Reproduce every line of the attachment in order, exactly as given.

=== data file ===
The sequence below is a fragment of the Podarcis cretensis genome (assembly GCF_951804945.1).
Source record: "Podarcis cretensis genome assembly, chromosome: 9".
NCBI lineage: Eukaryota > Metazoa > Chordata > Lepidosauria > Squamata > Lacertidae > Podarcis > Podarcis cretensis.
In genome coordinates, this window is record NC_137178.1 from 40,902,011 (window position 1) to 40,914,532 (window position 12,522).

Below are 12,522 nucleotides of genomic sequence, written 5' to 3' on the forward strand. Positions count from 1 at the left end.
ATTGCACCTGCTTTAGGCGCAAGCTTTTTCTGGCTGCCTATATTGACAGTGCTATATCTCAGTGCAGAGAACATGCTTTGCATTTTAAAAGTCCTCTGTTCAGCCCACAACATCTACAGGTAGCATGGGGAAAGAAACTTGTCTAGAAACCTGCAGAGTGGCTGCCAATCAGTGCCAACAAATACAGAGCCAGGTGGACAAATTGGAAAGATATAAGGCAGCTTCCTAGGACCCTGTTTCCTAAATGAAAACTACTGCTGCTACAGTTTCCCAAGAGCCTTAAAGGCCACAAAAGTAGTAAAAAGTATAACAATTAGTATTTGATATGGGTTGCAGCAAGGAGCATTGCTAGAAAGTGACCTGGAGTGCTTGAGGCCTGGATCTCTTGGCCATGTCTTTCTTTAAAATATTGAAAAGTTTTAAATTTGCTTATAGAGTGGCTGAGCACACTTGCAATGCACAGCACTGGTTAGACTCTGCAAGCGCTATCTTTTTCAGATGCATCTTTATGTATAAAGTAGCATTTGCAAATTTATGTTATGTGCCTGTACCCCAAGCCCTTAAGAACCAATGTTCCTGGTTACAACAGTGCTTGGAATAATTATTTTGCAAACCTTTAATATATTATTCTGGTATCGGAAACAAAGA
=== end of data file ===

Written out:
The sequence below is a fragment of the Podarcis cretensis genome (assembly GCF_951804945.1).
Source record: "Podarcis cretensis genome assembly, chromosome: 9".
NCBI lineage: Eukaryota > Metazoa > Chordata > Lepidosauria > Squamata > Lacertidae > Podarcis > Podarcis cretensis.
In genome coordinates, this window is record NC_137178.1 from 40,902,011 (window position 1) to 40,914,532 (window position 12,522).

Below are 12,522 nucleotides of genomic sequence, written 5' to 3' on the forward strand. Positions count from 1 at the left end.
ATTGCACCTGCTTTAGGCGCAAGCTTTTTCTGGCTGCCTATATTGACAGTGCTATATCTCAGTGCAGAGAACATGCTTTGCATTTTAAAAGTCCTCTGTTCAGCCCACAACATCTACAGGTAGCATGGGGAAAGAAACTTGTCTAGAAACCTGCAGAGTGGCTGCCAATCAGTGCCAACAAATACAGAGCCAGGTGGACAAATTGGAAAGATATAAGGCAGCTTCCTAGGACCCTGTTTCCTAAATGAAAACTACTGCTGCTACAGTTTCCCAAGAGCCTTAAAGGCCACAAAAGTAGTAAAAAGTATAACAATTAGTATTTGATATGGGTTGCAGCAAGGAGCATTGCTAGAAAGTGACCTGGAGTGCTTGAGGCCTGGATCTCTTGGCCATGTCTTTCTTTAAAATATTGAAAAGTTTTAAATTTGCTTATAGAGTGGCTGAGCACACTTGCAATGCACAGCACTGGTTAGACTCTGCAAGCGCTATCTTTTTCAGATGCATCTTTATGTATAAAGTAGCATTTGCAAATTTATGTTATGTGCCTGTACCCCAAGCCCTTAAGAACCAATGTTCCTGGTTACAACAGTGCTTGGAATAATTATTTTGCAAACCTTTAATATATTATTCTGGTATCGGAAACAAAGA